By Associate Professor in Nutrition, Deakin University
Article Credit to The Conversation
Health Check: are raw food claims overcooked?
Eating only raw foods has emerged as a popular dietary trend. Proclaiming an emotive health message, it is enough to make you think twice before next adding heat to your food. But fear not – on the scales of health, there is little to tip the balance in either direction.
Raw food advocates claim cooking food destroys the natural enzymes and nutrients that would otherwise give us optimal health and control body weight.
A raw food diet is almost entirely plant-based and includes fruits, vegetables, nuts, seeds, grains, vegetable oils and juices in their natural uncooked state.
On the pro side, there is great merit in this type of diet. If you are currently eating a lot of processed food, then switching to raw food will be a clear nutritional win.
Where the science gets murky is claims that raw food is better because cooking destroys enzymes in plants. It’s 100% correct that cooking will do this. But so too does digestion. Few enzymes survive their trip through a hydrochloric acid spa bath in the stomach.
Where there is small kernel of truth to raw food claims is the nutrient loses from cooking. Yet this is a clear case of be alert, not alarmed.
The United States Department of Agriculture has compiled a detailed table of nutrient losses for 16 vitamins and eight minerals from 290 foods using a variety of cooking methods. For anyone overtly fixated on just what proportion of nutrients they are losing when they cook food, this is the best resource you will find.
A quick glance at the table shows that most minerals are unaffected. Only vitamin C, folate and thiamin stand out as being the main nutrients lost, but even then, levels rarely drop to 50%.
Losing vitamin C, thiamin and folate from cooking vegetables is easily offset by eating foods that are high in these nutrients and are not normally cooked further. Citrus fruits are an excellent source of vitamin C. Leafy green vegetables and avocados are high sources of folate, as is bread (which is fortified with folic acid). Vegemite is packed with thiamin and because of fortification, so too is bread.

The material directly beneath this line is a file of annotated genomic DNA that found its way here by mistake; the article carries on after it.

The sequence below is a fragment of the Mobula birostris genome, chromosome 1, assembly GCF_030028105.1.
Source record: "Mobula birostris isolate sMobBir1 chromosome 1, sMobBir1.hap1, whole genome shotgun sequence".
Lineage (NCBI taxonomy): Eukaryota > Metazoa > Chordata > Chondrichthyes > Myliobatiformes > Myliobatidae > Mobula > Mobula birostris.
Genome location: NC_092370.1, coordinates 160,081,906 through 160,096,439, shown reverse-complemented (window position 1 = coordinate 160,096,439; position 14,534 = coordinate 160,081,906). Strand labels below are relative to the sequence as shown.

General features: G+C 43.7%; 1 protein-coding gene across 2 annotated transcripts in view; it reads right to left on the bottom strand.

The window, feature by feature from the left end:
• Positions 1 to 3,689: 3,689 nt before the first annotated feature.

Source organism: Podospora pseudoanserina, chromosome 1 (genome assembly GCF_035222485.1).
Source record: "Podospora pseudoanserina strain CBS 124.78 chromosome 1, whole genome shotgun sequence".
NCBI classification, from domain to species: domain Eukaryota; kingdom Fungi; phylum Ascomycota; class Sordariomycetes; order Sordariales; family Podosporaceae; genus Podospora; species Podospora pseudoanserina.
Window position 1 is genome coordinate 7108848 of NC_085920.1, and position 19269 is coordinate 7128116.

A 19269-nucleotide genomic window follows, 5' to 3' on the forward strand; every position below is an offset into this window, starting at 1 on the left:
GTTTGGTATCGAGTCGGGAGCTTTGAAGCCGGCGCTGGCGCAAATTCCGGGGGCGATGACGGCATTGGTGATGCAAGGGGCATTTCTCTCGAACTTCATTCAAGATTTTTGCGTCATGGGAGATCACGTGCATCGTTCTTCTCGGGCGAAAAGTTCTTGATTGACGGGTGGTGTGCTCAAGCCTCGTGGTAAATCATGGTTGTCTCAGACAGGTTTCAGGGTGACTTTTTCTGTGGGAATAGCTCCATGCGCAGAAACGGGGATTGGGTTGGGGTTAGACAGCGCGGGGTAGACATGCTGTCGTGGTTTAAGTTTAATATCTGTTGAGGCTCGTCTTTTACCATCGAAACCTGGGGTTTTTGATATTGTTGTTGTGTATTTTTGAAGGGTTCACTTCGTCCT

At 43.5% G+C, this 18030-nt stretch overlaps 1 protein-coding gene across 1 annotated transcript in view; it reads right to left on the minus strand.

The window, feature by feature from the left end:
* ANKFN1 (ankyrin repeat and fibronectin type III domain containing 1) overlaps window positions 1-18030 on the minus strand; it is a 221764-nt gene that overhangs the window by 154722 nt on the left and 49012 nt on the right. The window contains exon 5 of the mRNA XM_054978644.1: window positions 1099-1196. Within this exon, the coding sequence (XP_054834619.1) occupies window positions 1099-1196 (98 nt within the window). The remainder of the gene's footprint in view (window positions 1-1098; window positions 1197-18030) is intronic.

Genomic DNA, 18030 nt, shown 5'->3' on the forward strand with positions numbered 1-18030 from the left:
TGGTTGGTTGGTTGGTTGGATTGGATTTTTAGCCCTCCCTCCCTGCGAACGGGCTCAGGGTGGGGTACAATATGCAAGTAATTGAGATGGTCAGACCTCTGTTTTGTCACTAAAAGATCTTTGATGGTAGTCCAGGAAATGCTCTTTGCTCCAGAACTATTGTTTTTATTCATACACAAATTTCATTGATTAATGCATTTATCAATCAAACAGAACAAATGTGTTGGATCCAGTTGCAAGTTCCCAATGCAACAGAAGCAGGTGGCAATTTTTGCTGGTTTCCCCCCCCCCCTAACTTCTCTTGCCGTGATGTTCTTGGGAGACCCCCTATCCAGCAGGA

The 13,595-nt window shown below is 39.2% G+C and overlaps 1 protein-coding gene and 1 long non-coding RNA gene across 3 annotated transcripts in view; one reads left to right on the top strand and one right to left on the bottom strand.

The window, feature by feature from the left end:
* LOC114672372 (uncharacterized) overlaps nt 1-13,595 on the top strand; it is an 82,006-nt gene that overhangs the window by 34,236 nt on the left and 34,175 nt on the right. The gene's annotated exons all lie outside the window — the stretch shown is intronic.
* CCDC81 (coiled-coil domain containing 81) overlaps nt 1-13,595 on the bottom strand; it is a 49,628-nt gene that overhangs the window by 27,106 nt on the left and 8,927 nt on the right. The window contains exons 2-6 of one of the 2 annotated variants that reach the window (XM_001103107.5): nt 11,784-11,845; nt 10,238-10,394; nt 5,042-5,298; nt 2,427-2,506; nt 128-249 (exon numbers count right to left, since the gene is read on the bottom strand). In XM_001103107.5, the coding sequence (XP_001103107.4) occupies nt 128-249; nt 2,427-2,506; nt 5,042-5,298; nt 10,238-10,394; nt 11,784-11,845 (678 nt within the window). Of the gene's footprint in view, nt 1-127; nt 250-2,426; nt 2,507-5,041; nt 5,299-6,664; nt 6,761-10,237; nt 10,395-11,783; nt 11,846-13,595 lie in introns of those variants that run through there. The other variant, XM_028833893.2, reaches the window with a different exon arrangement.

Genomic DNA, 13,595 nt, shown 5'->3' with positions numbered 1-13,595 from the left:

Putting nutrient losses from cooking into context, just storing fruits and vegetables for several days means a gradual loss of vitamin C. Fresh will always be best, but frozen vegetables are certainly an option to consider as they are blanched and frozen very soon after picking, effectively “locking in” their nutrients for months.
Food though is much more than just the essential vitamins and minerals. There are hundreds of bioactive compounds found in plant foods that have favourable health benefits. They can serve as antioxidant and anti-inflammatory agents and have anti-cancer and antibacterial roles as well.
Cooking losses of these bioactive nutrients is considered small; in many cases, cooking can actually increase the amount of some of these substances. Heating food breaks down plant cell walls so they can release more of their nutrients.
Numerous studies have shown that the beneficial antioxidant, lycopene, for example, is much higher in cooked tomatoes than in uncooked tomatoes. Adding a bit of olive oil increases absorption even more. The Mediterraneans were certainly on to something.
So how do you ensure the highest retention of nutrients during cooking? The three keys are water, temperature and time.
As temperature, cooking time, and water volume go up, so too do nutrient losses. If you can, steam rather than boil as this cuts down on nutrient leeching. Cook at lower temperatures where possible, or use a higher temperature for a shorter period of time.
Keep the size of vegetable pieces as large as possible to minimise oxidation losses. And don’t overcook food: you want your broccoli firm and green, not wilted and white.
Choosing an exclusively raw-food diet can potentially put a person at a small disadvantage. When you exclude all cooked foods, you also exclude many healthy foods, and the nutrient diversity of your diet narrows.
Take the nutrient powerhouses beans and lentils. When cooked, they are a cornerstone to super-healthy vegetarian, Japanese and Mediterranean diets. Legume-based diets have many health benefits including the prevention and management of obesity, heart disease and stroke, diabetes and metabolic syndrome.
Cooking can also destroy some of the anti-nutrients found in foods that bind minerals in the gut and interfere with absorption.
And the elephant in the room when it comes to cooking is not what it adds, but what it takes away. Cooking food at 75°C or hotter will kill most bacteria that causes food poisoning.
But the biggest health problems are due to eating too much highly processed, energy-dense, nutrient-poor food.
So worrying over losing some vitamin C every time you steam or stir-fry vegetables fades into insignificance when you consider that most in the developed world are not eating enough of these foods in the first place. An emphasis on eating mostly plants is indisputably good, be they raw or cooked.
Tim Crowe, Associate Professor in Nutrition, Deakin University
This article is republished from The Conversation under a Creative Commons license. Read the original article.